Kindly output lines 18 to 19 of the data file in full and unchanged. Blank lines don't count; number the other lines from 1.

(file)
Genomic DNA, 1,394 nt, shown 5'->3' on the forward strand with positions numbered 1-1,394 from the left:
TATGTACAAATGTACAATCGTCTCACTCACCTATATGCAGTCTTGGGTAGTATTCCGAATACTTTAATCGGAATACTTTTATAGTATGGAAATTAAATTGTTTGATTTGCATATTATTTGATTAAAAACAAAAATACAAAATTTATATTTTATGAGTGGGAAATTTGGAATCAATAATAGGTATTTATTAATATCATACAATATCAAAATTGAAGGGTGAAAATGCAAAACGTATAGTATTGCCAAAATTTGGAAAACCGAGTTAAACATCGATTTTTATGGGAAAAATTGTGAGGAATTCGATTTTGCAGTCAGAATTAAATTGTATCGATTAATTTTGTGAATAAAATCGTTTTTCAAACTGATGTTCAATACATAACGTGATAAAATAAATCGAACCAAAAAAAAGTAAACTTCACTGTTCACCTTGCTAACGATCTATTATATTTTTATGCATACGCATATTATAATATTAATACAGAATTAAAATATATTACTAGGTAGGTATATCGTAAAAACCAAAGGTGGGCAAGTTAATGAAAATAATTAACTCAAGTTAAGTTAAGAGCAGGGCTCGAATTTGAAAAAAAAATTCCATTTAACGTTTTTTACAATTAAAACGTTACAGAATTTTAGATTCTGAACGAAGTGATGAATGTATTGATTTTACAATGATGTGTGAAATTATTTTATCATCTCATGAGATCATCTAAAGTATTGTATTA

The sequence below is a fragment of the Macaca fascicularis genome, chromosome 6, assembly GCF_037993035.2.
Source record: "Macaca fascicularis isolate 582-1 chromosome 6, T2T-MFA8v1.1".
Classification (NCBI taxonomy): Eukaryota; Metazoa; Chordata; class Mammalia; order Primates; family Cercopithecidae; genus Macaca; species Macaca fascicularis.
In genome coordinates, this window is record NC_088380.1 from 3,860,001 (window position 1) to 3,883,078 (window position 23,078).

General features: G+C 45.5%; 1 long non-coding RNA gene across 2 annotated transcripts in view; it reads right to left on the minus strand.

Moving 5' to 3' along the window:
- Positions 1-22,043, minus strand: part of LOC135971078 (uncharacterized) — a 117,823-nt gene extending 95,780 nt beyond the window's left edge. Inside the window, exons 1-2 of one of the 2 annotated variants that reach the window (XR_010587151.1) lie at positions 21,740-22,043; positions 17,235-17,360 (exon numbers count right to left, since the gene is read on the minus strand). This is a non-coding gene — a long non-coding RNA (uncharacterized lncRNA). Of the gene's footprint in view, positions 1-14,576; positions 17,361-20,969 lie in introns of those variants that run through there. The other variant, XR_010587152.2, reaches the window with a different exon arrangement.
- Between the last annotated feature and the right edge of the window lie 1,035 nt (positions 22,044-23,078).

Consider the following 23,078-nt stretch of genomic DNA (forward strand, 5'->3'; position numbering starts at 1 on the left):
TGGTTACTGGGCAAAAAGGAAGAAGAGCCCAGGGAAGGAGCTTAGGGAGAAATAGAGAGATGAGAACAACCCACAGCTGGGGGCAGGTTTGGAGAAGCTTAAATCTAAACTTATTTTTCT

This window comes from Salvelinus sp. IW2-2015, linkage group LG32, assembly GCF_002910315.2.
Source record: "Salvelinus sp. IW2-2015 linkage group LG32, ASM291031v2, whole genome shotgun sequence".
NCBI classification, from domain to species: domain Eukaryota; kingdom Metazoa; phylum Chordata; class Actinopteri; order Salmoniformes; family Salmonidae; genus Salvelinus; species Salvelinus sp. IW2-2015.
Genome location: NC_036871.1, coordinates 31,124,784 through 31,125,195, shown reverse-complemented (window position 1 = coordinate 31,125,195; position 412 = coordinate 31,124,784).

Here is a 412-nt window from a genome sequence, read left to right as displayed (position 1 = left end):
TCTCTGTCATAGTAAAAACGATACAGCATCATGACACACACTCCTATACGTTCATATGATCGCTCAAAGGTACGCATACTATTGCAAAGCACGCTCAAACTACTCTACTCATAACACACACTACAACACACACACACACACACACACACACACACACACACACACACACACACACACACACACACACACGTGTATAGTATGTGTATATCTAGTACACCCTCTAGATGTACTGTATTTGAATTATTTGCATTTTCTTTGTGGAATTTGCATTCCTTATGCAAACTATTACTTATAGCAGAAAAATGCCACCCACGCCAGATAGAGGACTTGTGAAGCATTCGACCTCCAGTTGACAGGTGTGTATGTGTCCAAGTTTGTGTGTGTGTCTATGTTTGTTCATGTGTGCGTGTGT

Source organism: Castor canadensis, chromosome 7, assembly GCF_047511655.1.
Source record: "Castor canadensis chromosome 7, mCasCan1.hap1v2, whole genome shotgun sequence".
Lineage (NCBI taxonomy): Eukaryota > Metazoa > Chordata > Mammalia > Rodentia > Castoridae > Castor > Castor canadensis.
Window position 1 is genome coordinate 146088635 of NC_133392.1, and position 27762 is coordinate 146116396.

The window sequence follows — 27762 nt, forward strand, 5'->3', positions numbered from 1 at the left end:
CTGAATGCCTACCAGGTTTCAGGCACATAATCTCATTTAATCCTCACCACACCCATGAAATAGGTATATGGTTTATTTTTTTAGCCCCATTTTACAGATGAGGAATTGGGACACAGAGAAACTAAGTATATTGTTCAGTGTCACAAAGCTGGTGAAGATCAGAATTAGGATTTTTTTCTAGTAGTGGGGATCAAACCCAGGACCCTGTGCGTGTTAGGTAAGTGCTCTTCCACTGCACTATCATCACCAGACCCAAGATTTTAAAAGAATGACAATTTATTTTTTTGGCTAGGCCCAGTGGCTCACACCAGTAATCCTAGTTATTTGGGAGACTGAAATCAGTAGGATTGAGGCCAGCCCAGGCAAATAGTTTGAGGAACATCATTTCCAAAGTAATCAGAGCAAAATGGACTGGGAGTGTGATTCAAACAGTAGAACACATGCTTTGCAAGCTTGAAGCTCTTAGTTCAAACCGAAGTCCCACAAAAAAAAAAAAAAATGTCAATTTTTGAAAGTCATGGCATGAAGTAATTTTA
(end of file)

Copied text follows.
TCTCTGTCATAGTAAAAACGATACAGCATCATGACACACACTCCTATACGTTCATATGATCGCTCAAAGGTACGCATACTATTGCAAAGCACGCTCAAACTACTCTACTCATAACACACACTACAACACACACACACACACACACACACACACACACACACACACACACACACACACACACACACACACGTGTATAGTATGTGTATATCTAGTACACCCTCTAGATGTACTGTATTTGAATTATTTGCATTTTCTTTGTGGAATTTGCATTCCTTATGCAAACTATTACTTATAGCAGAAAAATGCCACCCACGCCAGATAGAGGACTTGTGAAGCATTCGACCTCCAGTTGACAGGTGTGTATGTGTCCAAGTTTGTGTGTGTGTCTATGTTTGTTCATGTGTGCGTGTGT

Source organism: Castor canadensis, chromosome 7, assembly GCF_047511655.1.